Here I am! The slacker of For Those About to Mock with my 1920's review for the Newbery Wayback Machine. I have excuses, none of them great, as to why it took me so long to read this book, but look I made this cool gif, so hopefully you'll forgive me!

The Voyages of Doctor Dolittle is actually the second of Hugh Lofting's Doctor Dolittle books (there are 12 of them total!) and it was the winner of our illustrious Newbery medal in 1923. Lofting got the idea for Doctor Dolittle during World War I. He didn't want to write home about the brutalities of war, so he filled letters to his family with fantastic stories instead.

Voyages is told from the perspective of Tommy Stubbins, who is about 9 when the book begins and about 11 when the book ends. He lives in a quaint English town, Puddleby-on-the-Marsh, where his father is a cobbler. Stubbins is an interesting kid. His family doesn't make enough money for him to go to school, so he spends his days hanging out with his three best friends, "Joe, the mussel man," "Matthew Mugg, the cat's meat man," and "Luke the Hermit." Okay...

Stubbins has a fondness for animals which leads him to saving a wounded squirrel and eventually bringing that squirrel to renowned naturalist, John Dolittle. Dolittle is an animal doctor, and he's sort of the greatest animal doctor of all time because he can talk to animals, and by that I mean he has learned the languages of hundreds of animals and can actually converse with them. 

(Real talk: I chose this book as my 1920's selection because as a girl I was entranced by the Academy Award winning musical Doctor Dolittle starring Rex Harrison. Also whenever asked "If you could have a super power what would it be?" I always choose "The power to understand animals" because I've always wanted to talk with my dog. Although she'd probably just say "Are you gonna eat that?!?!" over and over and over again. Really I ought to rethink it... But getting back on track!)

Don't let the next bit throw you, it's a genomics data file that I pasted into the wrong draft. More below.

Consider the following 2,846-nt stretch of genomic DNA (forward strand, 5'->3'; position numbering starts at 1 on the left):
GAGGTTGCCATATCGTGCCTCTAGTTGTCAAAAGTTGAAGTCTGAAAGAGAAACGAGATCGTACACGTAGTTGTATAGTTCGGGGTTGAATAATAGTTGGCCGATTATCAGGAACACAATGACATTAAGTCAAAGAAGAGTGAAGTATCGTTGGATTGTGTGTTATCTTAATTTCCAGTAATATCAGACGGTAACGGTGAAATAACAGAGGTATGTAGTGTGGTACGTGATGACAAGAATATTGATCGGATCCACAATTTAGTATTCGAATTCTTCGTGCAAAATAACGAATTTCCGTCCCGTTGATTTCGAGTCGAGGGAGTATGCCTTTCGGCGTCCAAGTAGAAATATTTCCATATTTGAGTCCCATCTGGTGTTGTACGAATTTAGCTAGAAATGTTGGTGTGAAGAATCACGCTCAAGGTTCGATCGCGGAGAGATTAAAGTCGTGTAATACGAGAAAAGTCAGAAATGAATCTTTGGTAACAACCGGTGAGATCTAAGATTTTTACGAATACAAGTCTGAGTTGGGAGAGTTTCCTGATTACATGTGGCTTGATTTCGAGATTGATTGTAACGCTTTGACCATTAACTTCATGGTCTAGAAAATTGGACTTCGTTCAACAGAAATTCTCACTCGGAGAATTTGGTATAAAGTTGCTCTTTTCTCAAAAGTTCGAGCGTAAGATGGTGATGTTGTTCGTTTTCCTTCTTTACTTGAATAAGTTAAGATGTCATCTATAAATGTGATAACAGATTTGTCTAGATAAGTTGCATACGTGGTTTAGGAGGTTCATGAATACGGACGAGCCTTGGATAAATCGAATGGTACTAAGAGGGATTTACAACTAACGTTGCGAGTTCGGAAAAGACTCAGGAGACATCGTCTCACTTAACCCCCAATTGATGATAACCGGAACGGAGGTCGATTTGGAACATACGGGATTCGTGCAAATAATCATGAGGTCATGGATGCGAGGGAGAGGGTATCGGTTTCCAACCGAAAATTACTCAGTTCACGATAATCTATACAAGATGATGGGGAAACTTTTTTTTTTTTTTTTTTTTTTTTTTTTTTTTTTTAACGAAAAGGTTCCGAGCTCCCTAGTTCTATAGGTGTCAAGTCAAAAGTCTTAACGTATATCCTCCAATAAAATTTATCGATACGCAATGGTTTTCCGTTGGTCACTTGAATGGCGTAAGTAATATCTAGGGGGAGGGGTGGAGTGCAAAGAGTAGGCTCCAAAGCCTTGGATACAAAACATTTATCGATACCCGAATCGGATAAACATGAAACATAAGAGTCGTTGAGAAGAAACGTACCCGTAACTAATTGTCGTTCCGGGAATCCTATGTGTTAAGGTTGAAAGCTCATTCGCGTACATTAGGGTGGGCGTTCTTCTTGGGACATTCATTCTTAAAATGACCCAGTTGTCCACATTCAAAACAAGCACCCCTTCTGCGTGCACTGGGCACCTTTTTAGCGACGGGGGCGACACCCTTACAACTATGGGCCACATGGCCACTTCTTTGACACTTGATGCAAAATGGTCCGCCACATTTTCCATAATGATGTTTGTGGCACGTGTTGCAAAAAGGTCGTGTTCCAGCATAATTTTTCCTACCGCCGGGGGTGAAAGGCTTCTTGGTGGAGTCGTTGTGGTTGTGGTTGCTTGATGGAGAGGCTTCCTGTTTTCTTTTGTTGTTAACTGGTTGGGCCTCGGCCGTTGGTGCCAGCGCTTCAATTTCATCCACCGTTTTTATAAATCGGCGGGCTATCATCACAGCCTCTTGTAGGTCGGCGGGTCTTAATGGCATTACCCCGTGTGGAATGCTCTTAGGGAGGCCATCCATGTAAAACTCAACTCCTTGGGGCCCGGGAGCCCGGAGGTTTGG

But seriously... Are you gonna eat that?!?!

Stubbins asks his parents if he can live with Doctor Dolittle so he can apprentice with him and learn to become a naturalist and speak the languages of animals too. And they let him. Okay...

But the Doctor never stays in Puddleby too long, despite his many patients, and glorious garden, to occupy him. He prefers to be traveling, exploring new lands, meeting exciting animals. When he learns that his fellow naturalist, Long Arrow, son of Golden Arrow, has gone missing, and was last seen on the mysterious Spider Monkey Island, he and Stubbins, along with Bumpo, an African Prince and acquaintance of the Doctor, and a few of their animal friends, set sail to see what they can discover.

Here's all you really need to know about John Dolittle: He always sorts out whatever problem comes his way. He doesn't go about it in the most traditional way, but he always saves the day. For instance, he's never been classically trained in nautical arts, but he can get you anywhere you need to go on a boat. You never have to worry when Doctor Dolittle is around. If you have something that needs fixing, he'll do it, usually in the most unexpected way. 

The Voyages of Doctor Dolittle is delightful book for children. As an adult I personally found it repetitive. The Doctor gets a man off the hook for a murder charge by questioning his dog on the witness stand! The Doctor ends bull fighting on a particular Spanish island by wagering he can win a bull fight by simply communicating with the bulls! The Doctor saves an entire primitive native village from war, famine, and disease! I get it, the Doctor is incredible! Perhaps a little too incredible! As a child I probably wouldn't have been able to get enough of the Doctor's prolific adventures. As an adult I felt like they were overkill. In fact the adventure that is most foreshadowed in the book, that I looked most forward to, the Doctor finally coming face-to-face with the illusive great glass sea snail, felt so anti-climatic after all the other many adventures, that I just wanted to go back to quiet Puddleby and take a nap.